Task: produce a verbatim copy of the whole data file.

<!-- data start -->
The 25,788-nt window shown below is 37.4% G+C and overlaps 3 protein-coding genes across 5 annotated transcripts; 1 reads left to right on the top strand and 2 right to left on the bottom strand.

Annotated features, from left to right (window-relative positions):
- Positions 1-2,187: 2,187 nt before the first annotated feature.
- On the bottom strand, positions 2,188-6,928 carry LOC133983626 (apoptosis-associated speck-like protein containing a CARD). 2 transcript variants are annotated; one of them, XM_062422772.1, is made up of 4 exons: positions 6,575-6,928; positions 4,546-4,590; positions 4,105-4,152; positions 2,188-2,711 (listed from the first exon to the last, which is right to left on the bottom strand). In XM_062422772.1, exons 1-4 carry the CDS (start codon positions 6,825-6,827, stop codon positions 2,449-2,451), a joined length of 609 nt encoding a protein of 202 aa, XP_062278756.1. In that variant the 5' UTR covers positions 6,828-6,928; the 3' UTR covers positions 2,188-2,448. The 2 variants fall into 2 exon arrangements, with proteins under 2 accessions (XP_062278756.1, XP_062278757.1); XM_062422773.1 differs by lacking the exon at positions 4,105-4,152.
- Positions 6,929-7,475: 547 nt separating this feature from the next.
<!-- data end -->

The 25,788-nt window shown below is 37.4% G+C and overlaps 3 protein-coding genes across 5 annotated transcripts; 1 reads left to right on the top strand and 2 right to left on the bottom strand.

Annotated features, from left to right (window-relative positions):
- Positions 1-2,187: 2,187 nt before the first annotated feature.
- On the bottom strand, positions 2,188-6,928 carry LOC133983626 (apoptosis-associated speck-like protein containing a CARD). 2 transcript variants are annotated; one of them, XM_062422772.1, is made up of 4 exons: positions 6,575-6,928; positions 4,546-4,590; positions 4,105-4,152; positions 2,188-2,711 (listed from the first exon to the last, which is right to left on the bottom strand). In XM_062422772.1, exons 1-4 carry the CDS (start codon positions 6,825-6,827, stop codon positions 2,449-2,451), a joined length of 609 nt encoding a protein of 202 aa, XP_062278756.1. In that variant the 5' UTR covers positions 6,828-6,928; the 3' UTR covers positions 2,188-2,448. The 2 variants fall into 2 exon arrangements, with proteins under 2 accessions (XP_062278756.1, XP_062278757.1); XM_062422773.1 differs by lacking the exon at positions 4,105-4,152.
- Positions 6,929-7,475: 547 nt separating this feature from the next.